Fun Activities for Filmmakers to Keep Your Creativity Alive

Fact-checked by Layla Saman
Updated on: January 31, 2023

Filmmakers have decided to follow a particular goal: To find the way into people’s hearts and minds through stories.

Telling stories to one another is one of the most intuitive ways of interacting and connecting. But throughout history, we have found plenty of ways to tell them a little bit differently every time. 

Sometimes we don’t come across new stories; we just have found a new way of telling them. These new versions can help us understand more about this story, realizing there was so much more in it than we would have thought.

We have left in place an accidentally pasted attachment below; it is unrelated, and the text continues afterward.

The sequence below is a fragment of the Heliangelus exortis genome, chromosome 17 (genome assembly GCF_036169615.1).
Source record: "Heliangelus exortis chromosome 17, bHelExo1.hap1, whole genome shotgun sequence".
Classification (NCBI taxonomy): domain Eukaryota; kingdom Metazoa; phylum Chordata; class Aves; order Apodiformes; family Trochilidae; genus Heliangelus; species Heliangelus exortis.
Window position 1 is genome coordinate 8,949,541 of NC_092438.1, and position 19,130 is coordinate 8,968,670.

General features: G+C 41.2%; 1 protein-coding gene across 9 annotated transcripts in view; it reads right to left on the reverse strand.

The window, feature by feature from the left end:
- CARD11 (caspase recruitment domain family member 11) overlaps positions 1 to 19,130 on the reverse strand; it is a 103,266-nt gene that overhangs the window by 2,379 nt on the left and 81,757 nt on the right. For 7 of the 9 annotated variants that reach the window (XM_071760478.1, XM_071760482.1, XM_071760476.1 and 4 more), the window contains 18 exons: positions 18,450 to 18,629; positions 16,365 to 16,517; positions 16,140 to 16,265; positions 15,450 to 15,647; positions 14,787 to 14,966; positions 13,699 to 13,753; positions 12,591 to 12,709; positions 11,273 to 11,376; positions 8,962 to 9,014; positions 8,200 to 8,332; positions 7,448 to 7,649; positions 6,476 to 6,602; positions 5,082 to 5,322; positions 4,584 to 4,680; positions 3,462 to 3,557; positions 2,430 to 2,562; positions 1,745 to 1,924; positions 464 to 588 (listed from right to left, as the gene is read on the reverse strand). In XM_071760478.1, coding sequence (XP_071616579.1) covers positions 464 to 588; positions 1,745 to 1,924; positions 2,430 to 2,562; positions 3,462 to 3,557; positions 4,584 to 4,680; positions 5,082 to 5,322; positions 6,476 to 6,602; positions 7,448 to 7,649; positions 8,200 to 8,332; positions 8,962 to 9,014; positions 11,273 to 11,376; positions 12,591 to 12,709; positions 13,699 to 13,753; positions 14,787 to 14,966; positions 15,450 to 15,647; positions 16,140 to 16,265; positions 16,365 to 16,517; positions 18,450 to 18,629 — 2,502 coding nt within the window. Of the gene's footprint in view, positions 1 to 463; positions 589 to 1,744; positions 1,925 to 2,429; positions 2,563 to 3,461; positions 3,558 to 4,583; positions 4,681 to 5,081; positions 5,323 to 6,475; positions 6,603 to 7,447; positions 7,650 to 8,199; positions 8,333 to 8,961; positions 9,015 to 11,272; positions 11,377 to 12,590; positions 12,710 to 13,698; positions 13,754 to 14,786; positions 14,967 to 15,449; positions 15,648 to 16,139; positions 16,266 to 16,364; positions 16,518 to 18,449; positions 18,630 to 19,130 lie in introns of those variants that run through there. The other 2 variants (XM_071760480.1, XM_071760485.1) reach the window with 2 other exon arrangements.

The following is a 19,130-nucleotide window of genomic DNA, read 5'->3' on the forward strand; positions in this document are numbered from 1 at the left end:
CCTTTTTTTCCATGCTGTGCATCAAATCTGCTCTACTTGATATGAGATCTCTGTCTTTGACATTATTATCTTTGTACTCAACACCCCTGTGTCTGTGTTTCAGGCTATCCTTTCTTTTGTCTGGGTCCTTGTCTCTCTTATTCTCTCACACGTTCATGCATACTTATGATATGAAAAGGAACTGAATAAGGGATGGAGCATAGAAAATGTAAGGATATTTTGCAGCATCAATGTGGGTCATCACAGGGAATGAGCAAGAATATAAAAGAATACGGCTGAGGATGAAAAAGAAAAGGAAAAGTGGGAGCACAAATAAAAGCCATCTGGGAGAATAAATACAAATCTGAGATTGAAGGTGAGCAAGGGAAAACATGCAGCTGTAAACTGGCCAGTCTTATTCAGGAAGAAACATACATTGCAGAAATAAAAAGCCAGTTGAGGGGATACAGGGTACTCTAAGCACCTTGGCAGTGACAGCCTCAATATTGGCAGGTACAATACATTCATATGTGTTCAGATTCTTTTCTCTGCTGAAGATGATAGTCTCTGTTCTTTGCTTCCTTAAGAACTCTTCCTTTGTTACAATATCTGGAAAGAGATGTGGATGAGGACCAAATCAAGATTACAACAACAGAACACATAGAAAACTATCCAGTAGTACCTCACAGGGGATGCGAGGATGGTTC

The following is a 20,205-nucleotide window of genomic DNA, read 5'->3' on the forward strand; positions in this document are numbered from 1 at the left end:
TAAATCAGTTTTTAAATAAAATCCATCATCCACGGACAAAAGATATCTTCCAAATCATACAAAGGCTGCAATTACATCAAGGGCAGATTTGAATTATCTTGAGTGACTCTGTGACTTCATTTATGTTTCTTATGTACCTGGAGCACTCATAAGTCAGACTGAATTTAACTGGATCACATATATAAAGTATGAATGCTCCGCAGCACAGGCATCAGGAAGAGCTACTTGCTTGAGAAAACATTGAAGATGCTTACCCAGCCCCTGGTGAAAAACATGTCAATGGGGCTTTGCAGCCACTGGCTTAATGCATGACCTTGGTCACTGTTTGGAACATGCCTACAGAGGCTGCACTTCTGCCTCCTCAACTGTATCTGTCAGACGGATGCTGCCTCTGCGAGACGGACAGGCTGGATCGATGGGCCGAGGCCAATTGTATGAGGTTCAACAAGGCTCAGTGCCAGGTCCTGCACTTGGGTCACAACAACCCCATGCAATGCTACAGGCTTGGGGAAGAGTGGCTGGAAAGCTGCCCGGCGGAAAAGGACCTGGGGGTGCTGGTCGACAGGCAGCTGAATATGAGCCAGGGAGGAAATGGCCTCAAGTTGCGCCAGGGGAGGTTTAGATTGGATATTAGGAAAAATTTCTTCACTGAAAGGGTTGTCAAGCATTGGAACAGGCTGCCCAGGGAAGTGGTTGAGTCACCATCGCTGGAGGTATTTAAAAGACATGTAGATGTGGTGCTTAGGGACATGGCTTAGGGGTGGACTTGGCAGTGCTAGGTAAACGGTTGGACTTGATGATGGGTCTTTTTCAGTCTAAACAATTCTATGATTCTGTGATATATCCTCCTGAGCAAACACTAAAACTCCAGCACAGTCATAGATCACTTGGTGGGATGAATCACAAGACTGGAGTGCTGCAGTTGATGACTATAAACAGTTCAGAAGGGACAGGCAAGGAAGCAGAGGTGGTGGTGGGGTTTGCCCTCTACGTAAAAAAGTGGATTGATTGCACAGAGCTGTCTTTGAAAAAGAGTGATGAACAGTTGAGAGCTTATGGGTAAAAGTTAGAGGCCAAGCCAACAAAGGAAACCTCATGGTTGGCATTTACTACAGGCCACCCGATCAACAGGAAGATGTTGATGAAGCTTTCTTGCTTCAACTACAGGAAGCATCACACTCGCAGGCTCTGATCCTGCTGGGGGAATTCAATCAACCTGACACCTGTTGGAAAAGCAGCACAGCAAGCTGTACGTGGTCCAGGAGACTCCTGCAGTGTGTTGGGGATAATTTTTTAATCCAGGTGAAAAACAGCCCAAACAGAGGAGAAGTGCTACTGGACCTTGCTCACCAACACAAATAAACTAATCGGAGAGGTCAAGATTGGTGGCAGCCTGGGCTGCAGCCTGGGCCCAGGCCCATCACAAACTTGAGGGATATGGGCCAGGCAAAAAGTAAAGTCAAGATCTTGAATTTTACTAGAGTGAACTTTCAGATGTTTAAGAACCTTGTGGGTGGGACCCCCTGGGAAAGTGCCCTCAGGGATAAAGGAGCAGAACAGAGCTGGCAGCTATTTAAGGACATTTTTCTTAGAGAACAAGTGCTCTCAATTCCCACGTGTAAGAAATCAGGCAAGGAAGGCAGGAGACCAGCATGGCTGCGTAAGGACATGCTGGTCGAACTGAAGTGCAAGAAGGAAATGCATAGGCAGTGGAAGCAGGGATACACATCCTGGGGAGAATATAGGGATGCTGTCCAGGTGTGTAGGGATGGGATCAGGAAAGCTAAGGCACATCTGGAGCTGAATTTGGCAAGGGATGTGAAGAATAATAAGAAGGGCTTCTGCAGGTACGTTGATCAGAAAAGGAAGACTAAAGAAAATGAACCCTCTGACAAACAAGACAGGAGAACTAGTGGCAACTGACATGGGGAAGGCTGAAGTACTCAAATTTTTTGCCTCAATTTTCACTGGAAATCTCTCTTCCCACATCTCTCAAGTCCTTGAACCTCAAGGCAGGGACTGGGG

So, now, we will share with you 36 fun activities to inspire you to play around and keep your creativity growing.

  1. Make a commercial for the first thing you find in your room.
  1. Play around with the different story-structuring theories (Three act structure, the hero’s journey, seven plot point structure, and so on).
  1. Fill a bag or a digital roulette with all the archetypes you want. Then, take three and create a story with them.
  1. Tell the same story but in three different genres.
  1. Take an astrology chart calculator and give in some random information. Then, read some fractions to build a character out of it.
  1. When going on public transport, pay close attention to the people around you. You may find the beginning of a fantastic story!
  1. Get a movie, a video, or a song, and play a random part of it. Then, create a story as soon as you find something to work with.